But I still hate Barry Bonds.

Wednesday, April 12, 2006

Braves mark 40 years in Atlanta

Arrival in 1966 to be commemorated tonight

Wednesday, April 12, 2006


ATLANTA -- Felipe Alou was the first batter for the Braves in their new home of Atlanta. His brother Matty had been the first batter for Pittsburgh in that 1966 National League opener at Atlanta-Fulton County Stadium.

"The biggest thing to me was the reception that the fans gave the team," the 70-year-old San Francisco manager said when asked his memories of the arrival of major league professional sports in the Southeast.

"Coming from Milwaukee, the black and Latin players didn't know exactly what to expect. We were told to be alert, that there could be some issues. But the fans that night were great.
"They accepted the whole team. It was awesome. Atlanta was our new home, and they were our fans."

The Braves mark the 40th anniversary of their first regular-season game in Atlanta tonight by reuniting the 1966 team before the game against Philadelphia at Turner Field.

Alou, of course, is busy elsewhere, and Hank Aaron will also not be able to attend because of a prior out-of-town commitment. But more than a dozen 1966 Braves -- including Hall of Famer Phil Niekro, Opening Night starter Tony Cloninger and slugger Rico Carty -- are scheduled to take part.

Cloninger pitched all 13 innings on April 12, 1966, but lost 3-2, to the disappointment of the 50,671 fans. Hall of Fame slugger Willie Stargell gave the Pirates the victory with an extra-inning homer. The Braves' runs came on homers by current New York Yankees manager Joe Torre.

The current Braves will wear replica 1966 uniforms tonight, and chairman emeritus Bill Bartholomay, who was instrumental in bringing the Braves south from Milwaukee, will throw out the ceremonial first pitch.

To mark the anniversary, the Braves also are offering throwback ticket prices. Upper-reserved and upper-pavilion seats will be $2.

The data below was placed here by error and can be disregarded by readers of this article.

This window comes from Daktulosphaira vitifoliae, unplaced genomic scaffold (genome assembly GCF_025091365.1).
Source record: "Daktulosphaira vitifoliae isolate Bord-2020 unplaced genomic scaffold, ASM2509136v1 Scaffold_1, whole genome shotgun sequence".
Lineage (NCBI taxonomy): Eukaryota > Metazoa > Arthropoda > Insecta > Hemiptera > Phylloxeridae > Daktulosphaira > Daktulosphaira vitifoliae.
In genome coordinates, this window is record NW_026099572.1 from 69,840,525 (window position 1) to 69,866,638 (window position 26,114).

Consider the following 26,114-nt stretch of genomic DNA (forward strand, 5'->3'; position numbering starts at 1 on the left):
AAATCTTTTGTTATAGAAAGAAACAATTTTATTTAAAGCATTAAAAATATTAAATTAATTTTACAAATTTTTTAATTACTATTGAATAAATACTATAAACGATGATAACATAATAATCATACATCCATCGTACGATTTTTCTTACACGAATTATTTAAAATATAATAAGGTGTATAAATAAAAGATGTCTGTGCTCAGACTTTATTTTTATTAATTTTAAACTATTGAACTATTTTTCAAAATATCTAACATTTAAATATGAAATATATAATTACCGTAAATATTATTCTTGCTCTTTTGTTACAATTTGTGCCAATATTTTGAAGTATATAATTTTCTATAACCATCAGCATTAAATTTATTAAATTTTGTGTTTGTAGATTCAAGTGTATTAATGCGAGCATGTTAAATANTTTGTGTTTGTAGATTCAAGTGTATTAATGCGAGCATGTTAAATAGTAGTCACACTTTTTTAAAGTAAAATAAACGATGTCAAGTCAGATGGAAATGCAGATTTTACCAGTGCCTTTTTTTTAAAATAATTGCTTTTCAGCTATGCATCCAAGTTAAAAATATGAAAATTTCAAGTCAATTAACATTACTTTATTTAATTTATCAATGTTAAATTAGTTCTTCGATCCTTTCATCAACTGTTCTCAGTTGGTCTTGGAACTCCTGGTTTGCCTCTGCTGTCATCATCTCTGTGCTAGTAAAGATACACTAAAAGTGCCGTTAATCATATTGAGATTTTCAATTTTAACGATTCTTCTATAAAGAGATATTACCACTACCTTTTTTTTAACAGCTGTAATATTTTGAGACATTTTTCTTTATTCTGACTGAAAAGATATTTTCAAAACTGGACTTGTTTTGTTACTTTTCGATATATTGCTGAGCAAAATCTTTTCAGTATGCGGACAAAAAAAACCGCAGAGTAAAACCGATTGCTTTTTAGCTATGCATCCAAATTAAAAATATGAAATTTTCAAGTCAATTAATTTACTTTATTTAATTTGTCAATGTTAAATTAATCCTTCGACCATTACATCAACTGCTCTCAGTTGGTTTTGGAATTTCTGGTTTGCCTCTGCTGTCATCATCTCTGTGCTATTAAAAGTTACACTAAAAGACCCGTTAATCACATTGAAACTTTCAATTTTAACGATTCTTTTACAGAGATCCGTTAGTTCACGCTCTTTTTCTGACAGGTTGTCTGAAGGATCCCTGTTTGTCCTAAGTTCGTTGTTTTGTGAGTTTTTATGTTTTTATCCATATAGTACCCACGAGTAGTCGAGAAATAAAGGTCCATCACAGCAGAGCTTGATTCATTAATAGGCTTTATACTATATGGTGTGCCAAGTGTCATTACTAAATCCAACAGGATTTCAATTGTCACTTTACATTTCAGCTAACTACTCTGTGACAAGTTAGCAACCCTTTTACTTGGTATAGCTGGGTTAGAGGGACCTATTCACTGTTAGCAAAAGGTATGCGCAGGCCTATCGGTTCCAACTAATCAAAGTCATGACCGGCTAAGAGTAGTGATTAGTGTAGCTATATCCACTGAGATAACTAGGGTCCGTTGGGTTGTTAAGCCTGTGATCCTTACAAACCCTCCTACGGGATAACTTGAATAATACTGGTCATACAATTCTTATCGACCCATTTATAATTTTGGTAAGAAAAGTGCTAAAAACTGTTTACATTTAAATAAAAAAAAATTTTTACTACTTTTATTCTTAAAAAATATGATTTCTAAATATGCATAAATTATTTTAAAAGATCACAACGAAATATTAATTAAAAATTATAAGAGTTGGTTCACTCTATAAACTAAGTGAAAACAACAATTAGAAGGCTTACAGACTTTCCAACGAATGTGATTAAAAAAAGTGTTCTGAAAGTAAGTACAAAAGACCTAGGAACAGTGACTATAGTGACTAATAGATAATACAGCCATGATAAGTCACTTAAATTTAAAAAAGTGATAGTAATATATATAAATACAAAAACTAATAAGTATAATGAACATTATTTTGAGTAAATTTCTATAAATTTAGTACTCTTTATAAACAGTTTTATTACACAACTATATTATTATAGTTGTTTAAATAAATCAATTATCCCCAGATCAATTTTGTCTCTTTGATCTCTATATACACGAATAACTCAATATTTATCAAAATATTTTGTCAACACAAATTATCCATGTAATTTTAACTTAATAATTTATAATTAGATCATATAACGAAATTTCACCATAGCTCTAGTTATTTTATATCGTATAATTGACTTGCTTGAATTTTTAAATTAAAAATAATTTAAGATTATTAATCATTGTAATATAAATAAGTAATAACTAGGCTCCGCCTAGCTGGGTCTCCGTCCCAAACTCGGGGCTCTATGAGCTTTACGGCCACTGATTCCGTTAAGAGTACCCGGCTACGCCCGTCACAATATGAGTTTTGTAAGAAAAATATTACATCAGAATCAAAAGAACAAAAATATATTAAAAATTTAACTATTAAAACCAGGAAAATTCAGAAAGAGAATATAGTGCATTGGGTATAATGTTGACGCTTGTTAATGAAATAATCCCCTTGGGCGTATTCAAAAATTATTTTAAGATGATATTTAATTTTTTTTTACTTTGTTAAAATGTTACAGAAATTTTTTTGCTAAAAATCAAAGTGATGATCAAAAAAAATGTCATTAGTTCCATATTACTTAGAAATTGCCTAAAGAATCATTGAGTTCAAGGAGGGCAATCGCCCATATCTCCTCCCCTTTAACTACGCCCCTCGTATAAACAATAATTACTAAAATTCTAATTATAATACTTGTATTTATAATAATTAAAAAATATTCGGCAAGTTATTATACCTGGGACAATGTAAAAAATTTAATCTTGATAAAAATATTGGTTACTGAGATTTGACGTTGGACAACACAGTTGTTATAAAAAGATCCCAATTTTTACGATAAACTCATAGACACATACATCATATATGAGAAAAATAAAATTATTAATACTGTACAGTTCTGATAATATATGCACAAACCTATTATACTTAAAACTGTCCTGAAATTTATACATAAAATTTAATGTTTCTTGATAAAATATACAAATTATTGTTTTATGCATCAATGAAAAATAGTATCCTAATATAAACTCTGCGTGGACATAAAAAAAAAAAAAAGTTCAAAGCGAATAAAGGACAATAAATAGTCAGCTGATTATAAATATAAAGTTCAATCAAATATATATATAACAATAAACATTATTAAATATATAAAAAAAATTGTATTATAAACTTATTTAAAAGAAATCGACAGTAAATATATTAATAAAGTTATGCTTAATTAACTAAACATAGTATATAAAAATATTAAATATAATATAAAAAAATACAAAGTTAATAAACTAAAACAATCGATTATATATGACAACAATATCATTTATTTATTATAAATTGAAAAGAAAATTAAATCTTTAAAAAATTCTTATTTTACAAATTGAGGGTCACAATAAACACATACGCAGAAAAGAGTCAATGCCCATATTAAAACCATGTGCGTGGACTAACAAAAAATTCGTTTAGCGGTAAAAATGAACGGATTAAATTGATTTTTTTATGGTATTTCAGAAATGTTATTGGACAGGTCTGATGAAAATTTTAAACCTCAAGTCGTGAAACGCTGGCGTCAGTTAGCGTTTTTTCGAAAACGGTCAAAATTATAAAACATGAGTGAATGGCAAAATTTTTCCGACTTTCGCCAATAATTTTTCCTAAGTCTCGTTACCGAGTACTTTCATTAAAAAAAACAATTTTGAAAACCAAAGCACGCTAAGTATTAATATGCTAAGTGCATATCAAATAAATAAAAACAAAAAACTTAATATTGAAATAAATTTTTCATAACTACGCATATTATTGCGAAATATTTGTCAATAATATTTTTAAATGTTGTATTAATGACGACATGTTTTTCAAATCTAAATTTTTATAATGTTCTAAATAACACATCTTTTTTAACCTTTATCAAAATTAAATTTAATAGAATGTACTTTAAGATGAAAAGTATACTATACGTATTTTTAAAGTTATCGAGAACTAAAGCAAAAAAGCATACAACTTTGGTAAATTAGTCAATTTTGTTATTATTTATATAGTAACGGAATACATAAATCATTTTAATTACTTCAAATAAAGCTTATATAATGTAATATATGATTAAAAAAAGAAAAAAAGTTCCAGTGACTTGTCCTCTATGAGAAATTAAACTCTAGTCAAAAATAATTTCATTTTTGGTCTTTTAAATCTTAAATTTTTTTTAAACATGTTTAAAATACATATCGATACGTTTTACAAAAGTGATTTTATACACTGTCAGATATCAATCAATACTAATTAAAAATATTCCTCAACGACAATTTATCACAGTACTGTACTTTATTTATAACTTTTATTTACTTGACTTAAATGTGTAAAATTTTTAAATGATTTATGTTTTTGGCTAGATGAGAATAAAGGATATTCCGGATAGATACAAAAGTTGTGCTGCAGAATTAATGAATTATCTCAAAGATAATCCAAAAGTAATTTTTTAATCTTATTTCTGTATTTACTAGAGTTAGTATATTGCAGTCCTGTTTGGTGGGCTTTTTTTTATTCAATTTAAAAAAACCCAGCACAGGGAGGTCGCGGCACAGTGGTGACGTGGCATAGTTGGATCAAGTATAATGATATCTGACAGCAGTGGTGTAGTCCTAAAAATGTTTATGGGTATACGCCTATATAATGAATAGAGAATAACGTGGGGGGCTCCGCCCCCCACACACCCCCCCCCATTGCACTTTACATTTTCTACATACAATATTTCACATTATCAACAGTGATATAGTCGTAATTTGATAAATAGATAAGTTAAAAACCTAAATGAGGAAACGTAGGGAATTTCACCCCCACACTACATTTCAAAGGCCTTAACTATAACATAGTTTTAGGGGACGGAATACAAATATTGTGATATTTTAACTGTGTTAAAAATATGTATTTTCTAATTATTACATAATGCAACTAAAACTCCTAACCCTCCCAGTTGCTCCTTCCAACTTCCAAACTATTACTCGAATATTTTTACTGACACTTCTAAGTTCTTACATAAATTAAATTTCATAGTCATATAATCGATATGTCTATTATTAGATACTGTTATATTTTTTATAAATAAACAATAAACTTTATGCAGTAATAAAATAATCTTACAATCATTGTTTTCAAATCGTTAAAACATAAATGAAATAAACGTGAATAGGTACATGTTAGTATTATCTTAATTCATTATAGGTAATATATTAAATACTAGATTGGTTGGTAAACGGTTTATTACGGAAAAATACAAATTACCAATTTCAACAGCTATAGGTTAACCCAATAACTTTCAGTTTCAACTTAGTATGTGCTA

The former players, as well as original manager Bobby Bragan, are scheduled to take part in an autograph and question-and-answer session.

During pregame ceremonies, there will be a moment of silence for Billy Hitchcock, who replaced Bragan and led the Braves to a 33-18 finish in 1966. Hitchcock died Sunday at age 89.

Alou looks back on his first season in Atlanta fondly. Playing center field, he had the best average (.327) and home run total (31) of his career while making the All-Star Game. His final season with the Braves was in 1969, when they won the NL West title.

"I really liked playing in Atlanta," Alou said. "It was great for me."

© 1998-2006 Seattle Post-Intelligencer

Monday, April 10, 2006

Baseball Urban Legends - True or False?

Check out these baseball urban legends at
  1. Brooklyn Dodgers manager Chuck Dressen played a mean-spirited trick on second-string outfielder Cal Abrams.
  2. The Baby Ruth candy bar was named after President Grover Cleveland's daughter, not Babe Ruth.
  3. The 1989 film Back to the Future II correctly predicted that the Florida Marlins would win the 1997 World Series.
  4. Future Cuban revolutionary leader Fidel Castro was once given a tryout by the Washington Senators baseball team.
  5. Actor Kevin Costner was caught in bed with the wife of Orioles infielder Cal Ripken, Jr., forcing the Orioles to cancel a game so that the distraught Ripken's consecutive-game streak would not be in jeopardy.
  6. Cleveland Indians second baseman Joe Gordon deliberately struck out to prevent rookie Larry Doby from looking bad during his first at-bat.
  7. The Los Angeles Dodgers of the Koufax/Drysdale era often won 1-0 games in which Maury Wills scoring the winning run.
  8. Pittsburgh Pirates pitcher Dock Ellis hurled a no-hitter while under the influence of LSD.
  9. New York Mets outfielder Kevin Mitchell killed his girlfriend's cat by cutting off its head with a knife.
  10. Yankee second baseman Tony Lazzeri once pulled an on-field practical joke using a doctored baseball.
  11. Baseball player protests a fine by paying in pennies.